The World Meteorological Organization (WMO) joins the global community in marking World Oceans Day on 8 June, with the theme: Innovation for a Sustainable Ocean. This is more necessary than ever before, as human activities place unprecedented stress on the ocean, which covers more than 70% of the Earth surface, regulates the global climate and provides food and livelihoods for billions of people.
“As the lungs of our planet and its largest carbon sink, the oceans play a vital role in regulating the global climate,” said UN Secretary-General António Guterres.
More than 90% of the excess energy accumulating in the climate system as a result of increased concentrations of greenhouse gases goes into the ocean. In 2019, ocean heat content and the global mean sea level reached the highest values on record, according to the WMO State of the Global Climate report.
“Today, sea levels are rising due to climate change, threatening lives and livelihoods in low-lying nations and coastal cities and communities around the world. The oceans are becoming more acidic, putting marine biodiversity and essential food chains in jeopardy,” Guterres said in a message. In other words, the “lungs of our planet” are unhealthy, and their abilities to mitigate climate change are diminishing.
Together with ocean acidification and an accompanying deoxygenation, ocean warming is leading to dramatic changes in marine ecosystems and the wellbeing of people that depend on them.
In a Special Report on The Ocean and the Cryosphere in a Changing Climate, the Intergovernmental Panel on Climate Change said that since 1993, the rate of ocean warming has more than doubled, as has the frequency of marine heatwaves, which are becoming more intense. In addition, sea level rise, sea ice loss, and more frequent storm surge and severe weather events are other climate related hazards impacting on coastal communities. The report detailed the impacts and explored policy response options.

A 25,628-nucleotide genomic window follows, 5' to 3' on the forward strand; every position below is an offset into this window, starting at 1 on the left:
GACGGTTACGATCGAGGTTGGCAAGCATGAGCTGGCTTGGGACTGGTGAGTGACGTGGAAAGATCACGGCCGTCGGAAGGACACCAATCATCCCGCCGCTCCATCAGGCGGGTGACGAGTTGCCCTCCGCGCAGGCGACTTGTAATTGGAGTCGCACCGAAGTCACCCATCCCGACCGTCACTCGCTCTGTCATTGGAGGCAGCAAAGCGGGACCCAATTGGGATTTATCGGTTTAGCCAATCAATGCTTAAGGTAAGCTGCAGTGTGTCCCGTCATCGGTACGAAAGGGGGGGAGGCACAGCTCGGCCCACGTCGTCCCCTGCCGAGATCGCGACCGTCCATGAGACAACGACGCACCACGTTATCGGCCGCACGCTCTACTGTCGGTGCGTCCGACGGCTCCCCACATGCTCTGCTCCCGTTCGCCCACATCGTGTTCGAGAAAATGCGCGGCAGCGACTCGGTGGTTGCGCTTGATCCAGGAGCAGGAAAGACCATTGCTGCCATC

With this context, WMO has committed to action, and is working across the UN Ocean family, in preparation for the UN Ocean Conference, and the UN Decade of Ocean Science for Sustainable Development.
Joining forces is key to finding impactful global solutions. WMO has long worked closely with UNESCO’s Intergovernmental Oceanographic Commission (IOC) and ties have been cemented in 2019 via a newly established Joint Collaborative Board. This follows the success of a 20-year partnership through the Joint WMO-IOC Commission for Oceanography and Marine Meteorology (JCOMM). A history of this and the origins of marine work at WMO, written by former JCOMM Co-President, Peter Dexter, has been released on World Ocean Day, and in celebration of the WMO’s 70th and IOC’s 60th Anniversaries.
The history highlights the value of the co-sponsored programmes between WMO and IOC working in frontier research and science. The World Climate Research Programme (WCRP) covers the whole climate system, including the oceans, focused on topics such as regional sea level variations and coastal impacts, the ocean’s contribution to the world’s energy, heat, water and carbon budgets and the interactions between the physical climate and ecosystems. The Global Climate Observing System (GCOS) and the Global Ocean Observing System (GOOS) contribute to continuous monitoring of the state of the ocean provides data crucial to informing weather and climate predictions. Notably, the Argo program is an integral part of the GOOS - with almost 4000 subsurface floats in the ocean at present – it has been one of the most successful programs of international scientific innovation and cooperation over the past 2 decades, and has been critical to understanding the ocean and climate. It is supported by the JCOMM in situ Observation Programme Support Centre (JCOMMOPS) , which formally became a WMO regional office in 2019.